Sunday, June 21, 2009
I read with pleasure a short tract that I gave to my wife on the sign of the cross. (The sign of the cross is made by all Catholics and Orthodox Christians as well as a few Protestants; it consists of tracing the cross on the head and torso of an individual.) The tract beautifully described the history of the sign of the cross--which dates back to the first centuries of Christianity--its meaning, and its role for believers today. Much of the information contained in the tract can be found at these websites: New Advent, This Rock (1990), and Fisheaters. Rather than repeat the work that has already been done, I would simply refer my readers to these articles. UPDATE (08/01/2009): I recently was informed about two book length discussion of the sign of the cross: The Sign of the Cross: The Gesture, the Mystery, the History, by Andreas Andreopoulos (Paraclete Press, 2006) and The Sign of the Cross: Recovering the Power of the Ancient Prayer, by Bert Ghezzi (Loyola Press, 2006). Excerpts from Ghezzi's book can be read on Google books here. See also this recent article in Christianity Today. UPDATE (08/23/2009): Here is another link, from which I take the following quote from our Holy Father:
Making the sign of the cross -- as we will do during the blessng -- means saying a visible and public "yes" to the One who died and rose for us, to God who in the humility and weakness of His love is the Almightly, stronger than all the power and intelligence of the world.
-Pope Benedict XVI
September 11, 2005
David Currie describes in his book Born Fundamentalist, Born Again Catholic that the only people in the first century to bring the Gospel to Africa were either some of the apostles and/or the African eunuch described in the Book of Acts. After the early missionaries, no other missionaries went to Africa for centuries. When the next group of missionaries finally arrived, the discovered that although the Africans had lost some elements of the faith, they had maintained the frequent making of the sign of the cross. This historical fact points to the apostolic origins of the sign of the cross.
The early church fathers attest that miraculous healings frequently occurred when the sign was traced over someone who was sick.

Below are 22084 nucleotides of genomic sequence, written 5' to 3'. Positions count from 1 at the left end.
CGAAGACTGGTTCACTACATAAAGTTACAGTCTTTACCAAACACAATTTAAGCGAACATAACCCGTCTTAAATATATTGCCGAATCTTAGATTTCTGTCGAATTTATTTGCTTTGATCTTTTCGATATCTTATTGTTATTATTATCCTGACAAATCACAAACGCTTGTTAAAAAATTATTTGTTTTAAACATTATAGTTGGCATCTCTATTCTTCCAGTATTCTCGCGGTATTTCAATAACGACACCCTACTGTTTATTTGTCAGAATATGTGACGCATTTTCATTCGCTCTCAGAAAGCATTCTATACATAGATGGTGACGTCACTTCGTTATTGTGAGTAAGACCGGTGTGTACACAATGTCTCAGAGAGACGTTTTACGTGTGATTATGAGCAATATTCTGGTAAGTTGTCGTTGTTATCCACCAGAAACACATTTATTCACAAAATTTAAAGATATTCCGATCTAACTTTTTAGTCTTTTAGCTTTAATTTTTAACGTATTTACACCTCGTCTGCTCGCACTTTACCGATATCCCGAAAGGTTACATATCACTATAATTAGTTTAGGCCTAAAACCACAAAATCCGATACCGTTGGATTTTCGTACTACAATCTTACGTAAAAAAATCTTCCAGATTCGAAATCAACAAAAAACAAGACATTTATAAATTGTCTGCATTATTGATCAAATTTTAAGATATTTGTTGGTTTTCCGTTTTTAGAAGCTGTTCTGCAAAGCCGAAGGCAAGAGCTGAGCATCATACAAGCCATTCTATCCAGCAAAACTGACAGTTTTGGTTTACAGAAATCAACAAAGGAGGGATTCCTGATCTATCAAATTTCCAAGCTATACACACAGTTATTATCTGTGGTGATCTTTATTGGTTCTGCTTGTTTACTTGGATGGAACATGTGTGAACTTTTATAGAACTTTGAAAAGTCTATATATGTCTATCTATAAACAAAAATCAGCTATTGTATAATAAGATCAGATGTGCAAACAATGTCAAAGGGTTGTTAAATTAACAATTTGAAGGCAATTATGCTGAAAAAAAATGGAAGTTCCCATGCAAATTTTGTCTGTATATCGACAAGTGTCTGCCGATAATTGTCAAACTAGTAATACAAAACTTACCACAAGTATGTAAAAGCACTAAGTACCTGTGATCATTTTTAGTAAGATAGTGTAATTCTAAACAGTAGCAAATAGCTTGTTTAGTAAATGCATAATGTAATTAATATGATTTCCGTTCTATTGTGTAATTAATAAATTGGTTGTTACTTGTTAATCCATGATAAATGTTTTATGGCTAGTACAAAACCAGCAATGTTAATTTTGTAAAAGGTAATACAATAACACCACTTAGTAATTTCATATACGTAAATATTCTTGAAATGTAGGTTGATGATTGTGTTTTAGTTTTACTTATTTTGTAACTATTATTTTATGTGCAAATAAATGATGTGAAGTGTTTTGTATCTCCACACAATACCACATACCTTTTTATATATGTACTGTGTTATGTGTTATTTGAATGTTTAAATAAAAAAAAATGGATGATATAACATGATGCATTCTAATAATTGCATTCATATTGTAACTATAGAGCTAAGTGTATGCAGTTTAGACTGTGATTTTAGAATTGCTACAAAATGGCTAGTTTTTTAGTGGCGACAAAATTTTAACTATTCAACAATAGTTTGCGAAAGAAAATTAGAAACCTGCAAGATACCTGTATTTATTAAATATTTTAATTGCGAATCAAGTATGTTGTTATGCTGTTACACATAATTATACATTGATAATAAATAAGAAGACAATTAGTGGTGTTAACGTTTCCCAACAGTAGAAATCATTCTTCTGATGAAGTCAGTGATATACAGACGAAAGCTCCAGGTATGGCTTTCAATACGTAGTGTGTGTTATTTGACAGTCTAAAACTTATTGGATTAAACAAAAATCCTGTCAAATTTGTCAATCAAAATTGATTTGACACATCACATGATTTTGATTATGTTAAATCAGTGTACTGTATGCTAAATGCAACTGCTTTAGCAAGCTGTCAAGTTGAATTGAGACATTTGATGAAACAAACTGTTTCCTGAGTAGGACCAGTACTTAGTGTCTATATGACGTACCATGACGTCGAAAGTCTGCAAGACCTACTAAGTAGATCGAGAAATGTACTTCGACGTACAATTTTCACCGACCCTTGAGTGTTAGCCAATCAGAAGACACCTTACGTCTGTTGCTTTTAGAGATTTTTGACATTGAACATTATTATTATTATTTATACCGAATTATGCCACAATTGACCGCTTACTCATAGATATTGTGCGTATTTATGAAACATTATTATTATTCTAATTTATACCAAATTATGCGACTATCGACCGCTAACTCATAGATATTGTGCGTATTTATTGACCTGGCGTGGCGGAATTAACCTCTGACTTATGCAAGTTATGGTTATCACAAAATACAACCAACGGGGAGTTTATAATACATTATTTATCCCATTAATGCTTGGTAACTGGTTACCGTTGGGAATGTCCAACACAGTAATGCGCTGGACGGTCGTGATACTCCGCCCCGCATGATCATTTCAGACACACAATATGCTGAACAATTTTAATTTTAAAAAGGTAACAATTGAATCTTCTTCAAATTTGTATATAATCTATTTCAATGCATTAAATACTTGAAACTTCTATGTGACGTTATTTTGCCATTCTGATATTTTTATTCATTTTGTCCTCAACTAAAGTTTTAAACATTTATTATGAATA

Considering all of these materials, the following question came to mind:
Why don't most Protestants make the sign of the Cross?
I have never heard a good answer to this question. The answer sometimes given is that the practice is nowhere to be found in the Bible, yet this is hardly a convincing answer, since non-Catholics practice many things not explicitly mentioned in the Bible. Further, we are talking about the sign of the CROSS. Protestants trace the cross on their Bibles, their clothing, their churches, their pews, and in dozens of other places. Why do they not trace it on themselves?
I think the underlying reason is also the one I hear expressed most often, though usually not directly: "because that is something that Catholics do."
If the Cross is uniquely Catholic, then let me be nothing else! But, in fact, the cross is not uniquely Catholic. Or better yet, all Christians who claim the cross are in fact particularly Catholic in this one area. Indeed the sign of the cross is one of the most powerful symbols of unity among Christians who remain divided in so many other ways.
Given that the cross is such a critical common ground between Catholics and non-Catholics, I invite all non-Catholic Christians to make the sign of the cross in their personal and communal prayer along with their Catholic brethren. What a wonderful sign of unity and solidarity this powerful sign would be.
Most importantly, what a powerful witness the sign of the cross is in a world that constantly attacks souls and minds through visual images. Imagine if all Catholics and non-Catholics made the sign of the cross at restaurants before partaking of a meal--what a way to silently preach the heart of the gospel to everyone around! And what a way to express to our dying culture the unity that we do share!
One final thought: we sign our names all the time, don't we? We sign them on contracts, on bank checks, on forms, on our homework. Our signature is attached to almost every important action and transaction that occurs on the plane of our day-to-day affairs. Yet, our family names are not our most important ones. Our baptismal name is the most important name that any human can receive. And just as there is only one baptism, there is only one baptismal name that we each receive. We are each baptized in the name of the Father, Son, and Holy Spirit. The Holy Trinity is quite literally our true family name.
Does it not follow then that we should sign our spiritual family name on ourselves AT LEAST as often as we sign our family name on paperwork that is of so little spiritual consequence? Do we hesitate to sign our true spiritual name, yet scribble our family name all over without a second thought?
Let us never fail to trace the sign of our salvation, the anchor of our hope, and our shield against all temptations on ourselves as often as we think of it. Let us join St. Paul in preaching Christ--and Him crucified! Only through Christ is Man saved, and only through the Cross did Christ redeem all men.
Let us pray in the Name of the Father, and of the Son, and of the Holy Spirit, Amen!
Saturday, June 20, 2009
Yet, the interpretive premises that give rise to much postmodern thought are to a large degree the same as those assumed in the interpretive practice (if not in theory) of many Protestants.
Consider that for postmodern literary criticism (especially that produced by the inheritors of post-structuralist thought), a text has no specific meaning tied to its author's intention. The author, as Roland Barthes once put it, is dead. A text's meaning is simply what any particular reader constructs it to be. Texts can potentially have countless possible meanings, since meanings are ultimately constructed by the reader who occupies a unique social space, values, assumptions, and ideologies. Meaning is ultimately relativized.